The Renaissance period had many characteristics that were not common with any other historical period in history. Italian scholars and artists started re-examining the use of art and sculptures and were reawakened by the ideals of Roman and Greek times Renaissance Art, The Renaissance art was distinctive in its style of paintings and sculptures.
During the first half of the 20th century, the term "bastard sword" was used regularly to refer to this type of sword, while "long sword" or "long-sword"if used at all, referred to the rapier in the context of Renaissance or Early Modern fencing.
Swords with exceptionally long hilts are found throughout the High Middle Ages, but these remain rare, and are not representative of an identifiable trend before the late 13th or early 14th century.
The longsword as a late medieval type of sword emerges in the 14th century, as a military steel weapon of the earlier phase of the Hundred Years' War. It remains identifiable as a type during the period of about to From the late 15th century, however, it is also attested as being worn and used by unarmoured soldiers or mercenaries.
Use of the two-handed Great Sword or Schlachtschwert by infantry as opposed to their use as a weapon of mounted and fully armoured knights seems to have originated with the Swiss in the 14th century.
By the second half of the 16th century, it persisted mostly as a weapon for sportive competition Schulfechtenand possibly in knightly duels.
Distinct "bastard sword" hilt types developed during the first half of the 16th century. Ewart Oakeshott distinguishes twelve different types.
By the late 16th century, early forms of the developed-hilt appear on this type of sword. Beginning aboutthe Swiss sabre schnepf in Switzerland began to replace the straight longsword, inheriting its hilt types, and the longsword had fallen out of use in Switzerland by In southern Germany, it persisted into the s, but its use also declined during the second half of the 16th century.
There are two late examples of longswords kept in the Swiss National Museum, both with vertically grooved pommels and elaborately decorated with silver inlay, and both belonging to Swiss noblemen in French service during the late 16th and early 17th century, Gugelberg von Moos and Rudolf von Schauenstein.
Morphology[ edit ] Different blade cross-sections. At the top, variants of the diamond shape.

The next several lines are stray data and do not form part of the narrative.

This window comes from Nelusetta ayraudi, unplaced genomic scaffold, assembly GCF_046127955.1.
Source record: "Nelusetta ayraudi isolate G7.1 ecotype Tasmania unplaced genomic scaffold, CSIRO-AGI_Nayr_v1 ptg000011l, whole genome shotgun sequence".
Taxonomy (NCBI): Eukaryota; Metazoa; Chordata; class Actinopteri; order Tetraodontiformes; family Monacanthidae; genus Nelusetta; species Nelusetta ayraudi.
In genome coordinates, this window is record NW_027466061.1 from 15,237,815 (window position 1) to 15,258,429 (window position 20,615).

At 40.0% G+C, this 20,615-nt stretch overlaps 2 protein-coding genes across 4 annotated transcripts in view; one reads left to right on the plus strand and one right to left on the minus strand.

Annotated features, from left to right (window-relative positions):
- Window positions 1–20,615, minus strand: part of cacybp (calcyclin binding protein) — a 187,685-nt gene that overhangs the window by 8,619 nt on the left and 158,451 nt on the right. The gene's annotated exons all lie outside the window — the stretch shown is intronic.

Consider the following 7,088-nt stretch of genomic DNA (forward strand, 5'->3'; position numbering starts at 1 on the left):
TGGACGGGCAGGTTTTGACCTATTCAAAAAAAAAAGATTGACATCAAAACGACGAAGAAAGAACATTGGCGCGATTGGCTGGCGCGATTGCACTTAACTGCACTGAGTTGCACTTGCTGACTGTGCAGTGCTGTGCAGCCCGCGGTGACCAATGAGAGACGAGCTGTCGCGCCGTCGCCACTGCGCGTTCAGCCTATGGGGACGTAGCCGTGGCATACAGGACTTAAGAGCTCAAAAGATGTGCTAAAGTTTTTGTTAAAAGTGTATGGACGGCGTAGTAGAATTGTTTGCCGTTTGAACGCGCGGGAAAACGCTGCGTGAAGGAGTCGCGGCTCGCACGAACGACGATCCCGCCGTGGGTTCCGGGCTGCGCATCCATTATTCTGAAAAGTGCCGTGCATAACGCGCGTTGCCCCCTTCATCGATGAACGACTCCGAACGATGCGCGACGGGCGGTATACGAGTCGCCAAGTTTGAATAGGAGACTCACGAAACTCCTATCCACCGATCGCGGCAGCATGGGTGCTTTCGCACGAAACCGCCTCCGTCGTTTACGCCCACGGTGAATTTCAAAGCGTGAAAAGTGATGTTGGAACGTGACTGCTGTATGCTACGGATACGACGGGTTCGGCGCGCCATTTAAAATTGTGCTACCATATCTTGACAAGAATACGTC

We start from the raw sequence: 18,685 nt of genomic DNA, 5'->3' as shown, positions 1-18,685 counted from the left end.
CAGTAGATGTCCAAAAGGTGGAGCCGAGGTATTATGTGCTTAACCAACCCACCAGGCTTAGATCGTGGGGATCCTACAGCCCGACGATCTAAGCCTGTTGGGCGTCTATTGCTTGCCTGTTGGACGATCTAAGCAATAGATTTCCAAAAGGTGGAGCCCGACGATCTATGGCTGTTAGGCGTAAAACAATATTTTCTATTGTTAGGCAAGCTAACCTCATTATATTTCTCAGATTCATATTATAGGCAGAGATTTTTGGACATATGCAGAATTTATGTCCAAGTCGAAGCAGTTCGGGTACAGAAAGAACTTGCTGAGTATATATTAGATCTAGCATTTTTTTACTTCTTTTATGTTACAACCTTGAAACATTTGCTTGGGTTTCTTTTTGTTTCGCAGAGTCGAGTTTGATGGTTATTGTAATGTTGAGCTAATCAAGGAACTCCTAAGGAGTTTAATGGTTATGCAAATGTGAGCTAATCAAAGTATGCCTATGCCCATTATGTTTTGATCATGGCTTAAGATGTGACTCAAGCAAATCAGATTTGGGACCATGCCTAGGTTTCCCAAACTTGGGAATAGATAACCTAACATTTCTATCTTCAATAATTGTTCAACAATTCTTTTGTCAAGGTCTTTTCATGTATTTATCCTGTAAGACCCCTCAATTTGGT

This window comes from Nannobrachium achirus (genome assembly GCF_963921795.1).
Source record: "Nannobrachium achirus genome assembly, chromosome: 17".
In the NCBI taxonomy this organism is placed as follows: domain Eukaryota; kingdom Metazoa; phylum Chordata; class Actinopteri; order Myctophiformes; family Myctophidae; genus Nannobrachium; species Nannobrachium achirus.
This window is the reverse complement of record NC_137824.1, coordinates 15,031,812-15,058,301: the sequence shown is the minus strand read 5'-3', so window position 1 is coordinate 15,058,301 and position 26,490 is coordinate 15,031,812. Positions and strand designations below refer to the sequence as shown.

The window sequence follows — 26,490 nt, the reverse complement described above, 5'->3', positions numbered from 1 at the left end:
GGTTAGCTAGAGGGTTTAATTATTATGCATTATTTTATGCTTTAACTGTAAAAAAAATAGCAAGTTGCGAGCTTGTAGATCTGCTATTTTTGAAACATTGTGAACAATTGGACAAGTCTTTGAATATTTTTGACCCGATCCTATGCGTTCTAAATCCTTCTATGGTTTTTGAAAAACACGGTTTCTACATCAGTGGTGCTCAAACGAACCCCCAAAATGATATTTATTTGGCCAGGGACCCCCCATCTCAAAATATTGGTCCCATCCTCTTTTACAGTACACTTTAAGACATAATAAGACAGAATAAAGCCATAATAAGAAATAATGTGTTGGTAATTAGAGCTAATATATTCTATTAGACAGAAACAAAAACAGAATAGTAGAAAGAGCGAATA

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At the bottom, variants of the lenticular shape. The swords grouped as "longswords" for the purposes of this article are united by their being intended for two-handed use.
In terms of blade typology, they do not form a single category. In the Oakeshott typology of blade morphology, "longswords" figure as a range of sub-types of the corresponding single-handed sword types. They are primarily intended for cutting, with grips for either "hand-and-half" or two-handed use.
Type XIIa blades are broad, flat and evenly tapering, with a lenticular cross-section and a fuller running along about two thirds of the blade's length.
Type XIIIa blades are broad, with a flat lenticular cross-section, parallel edges and a fuller running along half the blade's length.
Type XVa is the classical two-handed estoc of the 14th and 15th centuries with early examples appearing from the later 13th century. These blades are strongly tapered, more narrow and slender even than the single-handed type XV variant, with a flattened diamond cross-section. Type XVIa is the classical "longsword" of the 14th and 15th centuries.
These blades are long and slowly tapering, with a flat hexagonal blade cross-section and a fuller running along one third of the blade.
They represent an optimised compromise between thrusting capability and retaining good cutting characteristics. Type XVII is a shorter-lived type, popular during the midth to early 15th century.Free Essay: A Comparison of Two Paintings from the Renaissance Period Introduction This paper will compare the themes found in the paintings “Madonna and.
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